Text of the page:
The best shade sail will never be completely waterproof. The problem is breathability. A shade sail is not an umbrella. It’s main purpose is to block out the heat of the sun, not the wet of the rain. A completely waterproof material means it is not porous, so it traps heat under it when the weather is sunny. This rather defeats the purpose of a shade i.e. to keep cool. However, some materials can be used to minimize water absorption so that water will leak only when it rains hard and long, but at least 10% porous to let the air flow and the heat out. If a shade sail is guaranteed to keep the rain out or claimed to be 100% waterproof, watch out.
While most shade sails are fire retardant, it is still not a good idea to put your barbeque under one, or you could find yourself having a bigger bonfire than you bargained for. Besides, it will concentrate the toxic fumes more than you would want.
You need to pull your fabric enough to ease out the wrinkles, or the shade sail will not be stable, especially in strong winds. Most shade sails can withstand as much as 85
You want your shade sail to be free of wrinkles, but you don’t want to put more than 100 lb of tension on it. Stretch it just far enough by hand to make it nice and tight, but not taut. You can always increase the tension a little more by engaging the turnbuckle a little when it shows signs of sag. Unfortunately, that only works for shade sails.
Your shade sail is treated with synthetic materials that degrade under strong chemicals. A mild, chlorine-free detergent should be all you use to clean it.
The best way to clean the shade sail is to take it down and clean it by hand. If you are feeling lazy and tempted to make quick work of maintaining you shade sail by putting it though the washing machine, resist. Nix also the scouring pads, abrasive cleansers, or stiff brushes.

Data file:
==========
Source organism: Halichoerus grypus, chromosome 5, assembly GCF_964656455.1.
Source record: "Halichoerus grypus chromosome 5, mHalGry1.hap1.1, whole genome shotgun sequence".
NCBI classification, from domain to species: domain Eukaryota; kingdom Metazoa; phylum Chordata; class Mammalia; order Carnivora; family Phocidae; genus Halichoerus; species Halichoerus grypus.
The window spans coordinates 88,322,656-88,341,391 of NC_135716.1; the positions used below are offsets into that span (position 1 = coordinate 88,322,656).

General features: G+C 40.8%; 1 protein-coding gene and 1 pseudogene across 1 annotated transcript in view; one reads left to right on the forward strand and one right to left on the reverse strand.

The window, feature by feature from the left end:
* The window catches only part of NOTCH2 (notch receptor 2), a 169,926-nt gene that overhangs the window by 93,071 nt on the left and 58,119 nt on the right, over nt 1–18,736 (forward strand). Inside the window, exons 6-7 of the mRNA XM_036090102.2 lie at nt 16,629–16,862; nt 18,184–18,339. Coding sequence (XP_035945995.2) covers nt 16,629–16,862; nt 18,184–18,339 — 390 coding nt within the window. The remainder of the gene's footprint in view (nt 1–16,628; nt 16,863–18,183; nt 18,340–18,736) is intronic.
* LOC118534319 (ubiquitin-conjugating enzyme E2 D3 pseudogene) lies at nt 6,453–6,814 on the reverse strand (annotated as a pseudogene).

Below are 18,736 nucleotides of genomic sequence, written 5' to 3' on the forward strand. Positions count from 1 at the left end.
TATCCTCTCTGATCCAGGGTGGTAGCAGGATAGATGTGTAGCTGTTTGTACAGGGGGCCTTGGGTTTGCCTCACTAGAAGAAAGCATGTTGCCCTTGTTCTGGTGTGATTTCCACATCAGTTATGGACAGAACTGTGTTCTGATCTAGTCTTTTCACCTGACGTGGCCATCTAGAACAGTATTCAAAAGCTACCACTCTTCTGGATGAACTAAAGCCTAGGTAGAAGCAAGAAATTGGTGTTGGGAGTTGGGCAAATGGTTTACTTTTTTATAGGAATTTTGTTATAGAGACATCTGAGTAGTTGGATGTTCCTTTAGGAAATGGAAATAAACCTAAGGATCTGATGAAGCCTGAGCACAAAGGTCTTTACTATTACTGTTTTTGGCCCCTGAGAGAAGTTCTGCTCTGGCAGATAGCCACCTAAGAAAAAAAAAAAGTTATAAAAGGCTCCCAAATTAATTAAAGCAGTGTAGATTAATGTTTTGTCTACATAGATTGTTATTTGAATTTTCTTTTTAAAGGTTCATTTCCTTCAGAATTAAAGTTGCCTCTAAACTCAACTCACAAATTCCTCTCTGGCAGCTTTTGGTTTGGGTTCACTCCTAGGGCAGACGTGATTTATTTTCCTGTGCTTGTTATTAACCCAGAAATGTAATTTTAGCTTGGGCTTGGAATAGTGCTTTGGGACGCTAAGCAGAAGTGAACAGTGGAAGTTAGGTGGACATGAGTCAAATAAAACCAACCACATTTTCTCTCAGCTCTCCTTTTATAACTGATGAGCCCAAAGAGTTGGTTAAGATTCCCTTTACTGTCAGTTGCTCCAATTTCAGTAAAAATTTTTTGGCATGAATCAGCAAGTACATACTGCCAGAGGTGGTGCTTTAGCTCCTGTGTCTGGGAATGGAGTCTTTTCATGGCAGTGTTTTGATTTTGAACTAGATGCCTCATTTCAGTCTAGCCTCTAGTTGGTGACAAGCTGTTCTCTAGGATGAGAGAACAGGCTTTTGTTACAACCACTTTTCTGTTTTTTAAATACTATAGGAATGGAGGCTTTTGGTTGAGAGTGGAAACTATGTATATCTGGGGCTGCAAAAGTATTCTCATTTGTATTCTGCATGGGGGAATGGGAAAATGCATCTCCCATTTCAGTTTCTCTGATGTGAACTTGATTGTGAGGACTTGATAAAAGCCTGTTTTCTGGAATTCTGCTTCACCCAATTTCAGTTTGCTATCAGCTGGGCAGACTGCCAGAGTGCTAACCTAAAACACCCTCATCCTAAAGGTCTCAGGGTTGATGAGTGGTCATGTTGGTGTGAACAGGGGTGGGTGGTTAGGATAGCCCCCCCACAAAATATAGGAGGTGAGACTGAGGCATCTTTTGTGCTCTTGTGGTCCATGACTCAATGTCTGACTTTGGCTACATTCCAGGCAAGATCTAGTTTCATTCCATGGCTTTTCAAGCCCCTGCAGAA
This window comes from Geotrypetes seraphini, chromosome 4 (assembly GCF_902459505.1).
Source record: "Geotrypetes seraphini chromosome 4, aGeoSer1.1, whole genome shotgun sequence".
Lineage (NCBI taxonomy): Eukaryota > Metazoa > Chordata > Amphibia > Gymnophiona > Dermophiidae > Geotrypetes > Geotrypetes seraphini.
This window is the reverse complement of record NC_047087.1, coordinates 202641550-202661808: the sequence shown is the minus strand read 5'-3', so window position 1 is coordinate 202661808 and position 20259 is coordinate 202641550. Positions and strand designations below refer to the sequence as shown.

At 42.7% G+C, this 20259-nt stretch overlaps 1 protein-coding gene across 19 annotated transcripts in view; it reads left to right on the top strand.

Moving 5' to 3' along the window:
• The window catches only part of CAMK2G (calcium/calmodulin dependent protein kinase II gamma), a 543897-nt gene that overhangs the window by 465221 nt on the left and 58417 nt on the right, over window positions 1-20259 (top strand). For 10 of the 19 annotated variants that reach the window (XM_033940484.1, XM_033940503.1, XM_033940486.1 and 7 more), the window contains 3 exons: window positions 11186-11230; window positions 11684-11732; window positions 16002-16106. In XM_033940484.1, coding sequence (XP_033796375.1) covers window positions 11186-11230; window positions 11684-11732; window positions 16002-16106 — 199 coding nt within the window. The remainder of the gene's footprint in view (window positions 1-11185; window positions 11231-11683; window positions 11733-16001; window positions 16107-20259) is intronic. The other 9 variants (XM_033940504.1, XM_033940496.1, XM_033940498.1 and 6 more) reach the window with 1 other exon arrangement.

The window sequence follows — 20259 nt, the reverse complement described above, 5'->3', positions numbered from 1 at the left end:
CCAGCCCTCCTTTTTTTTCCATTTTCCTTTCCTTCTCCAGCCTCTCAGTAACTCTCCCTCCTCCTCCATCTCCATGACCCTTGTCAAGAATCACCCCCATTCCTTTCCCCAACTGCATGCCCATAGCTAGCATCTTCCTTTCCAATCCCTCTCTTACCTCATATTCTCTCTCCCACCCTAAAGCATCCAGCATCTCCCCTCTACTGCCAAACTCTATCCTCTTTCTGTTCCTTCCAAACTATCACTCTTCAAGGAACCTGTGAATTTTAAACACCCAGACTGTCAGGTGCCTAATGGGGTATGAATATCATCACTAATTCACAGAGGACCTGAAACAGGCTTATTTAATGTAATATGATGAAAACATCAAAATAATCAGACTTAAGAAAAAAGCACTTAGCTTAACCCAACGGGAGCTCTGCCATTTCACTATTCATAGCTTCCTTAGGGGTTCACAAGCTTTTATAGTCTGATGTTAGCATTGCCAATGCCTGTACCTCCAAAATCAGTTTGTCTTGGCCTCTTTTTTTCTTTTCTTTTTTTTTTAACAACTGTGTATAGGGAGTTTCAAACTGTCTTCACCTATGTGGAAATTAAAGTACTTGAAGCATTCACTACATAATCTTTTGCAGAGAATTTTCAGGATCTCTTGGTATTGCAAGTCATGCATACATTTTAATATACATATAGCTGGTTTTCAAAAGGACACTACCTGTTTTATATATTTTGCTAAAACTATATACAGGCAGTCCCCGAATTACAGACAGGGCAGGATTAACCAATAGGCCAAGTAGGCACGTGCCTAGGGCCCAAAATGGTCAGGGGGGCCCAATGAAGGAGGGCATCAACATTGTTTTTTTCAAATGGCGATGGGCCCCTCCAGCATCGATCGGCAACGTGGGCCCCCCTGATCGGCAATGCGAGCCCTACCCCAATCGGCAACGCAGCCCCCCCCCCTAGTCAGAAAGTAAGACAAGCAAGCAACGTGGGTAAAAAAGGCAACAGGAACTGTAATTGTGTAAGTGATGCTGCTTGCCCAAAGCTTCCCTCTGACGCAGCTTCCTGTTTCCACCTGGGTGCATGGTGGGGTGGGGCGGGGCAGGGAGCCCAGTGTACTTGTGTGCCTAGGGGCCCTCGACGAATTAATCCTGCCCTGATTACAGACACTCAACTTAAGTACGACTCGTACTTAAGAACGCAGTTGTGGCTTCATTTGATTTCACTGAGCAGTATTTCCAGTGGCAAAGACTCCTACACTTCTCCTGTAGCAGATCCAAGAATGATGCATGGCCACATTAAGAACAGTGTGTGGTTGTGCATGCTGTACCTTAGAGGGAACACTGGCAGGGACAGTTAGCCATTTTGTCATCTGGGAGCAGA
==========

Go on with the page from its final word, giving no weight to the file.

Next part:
It is far too heavy by itself, and makes it worse by absorbing water. Stick to lightweight and strong polyethylene or similar materials. They are usually cheaper, too, and come in many colors.
They are apt to unravel quickly, and so are shade sails with seams in the middle. As much as possible, choose shade sails made from whole cloth.
Shade sails will not bear the load of snow, so if you live in an area that experiences regular snowfall in winter, resign yourself to taking it down for the season. If you live in an area that is always snowing, a shade sail is probably not your best option.
Unless you have plans of growing a colony of mold and mildew to take over the planet, make sure that you clean and thoroughly dry your shade sail before putting it into storage.
There you have it:
20 what to dos and what not to dos with your brand new sun shade sail canopy.
Far be it for the Kingpin to discourage you from putting one up. They are super attractive and are definitely useful. However, the road to perdition is paved with good intentions and bad preparation, so it's always best to know what you are getting into.
If you have any awesome shade sail suggestions and tips, drop them in the comments below! The Kingpin thanks you in advance and hopes you enjoyed that as much as he did.
As many of you may already know, the Kingpin has always been a sucker for a great infographic... they don't have to be all that great to be honest!
Thankfully this one is great! Check out this shade sail infographic and if you enjoy it please don't hesitate to visit the creators a visit. Their links are usually embedded within the infographic itself, usually at the bottom of the image.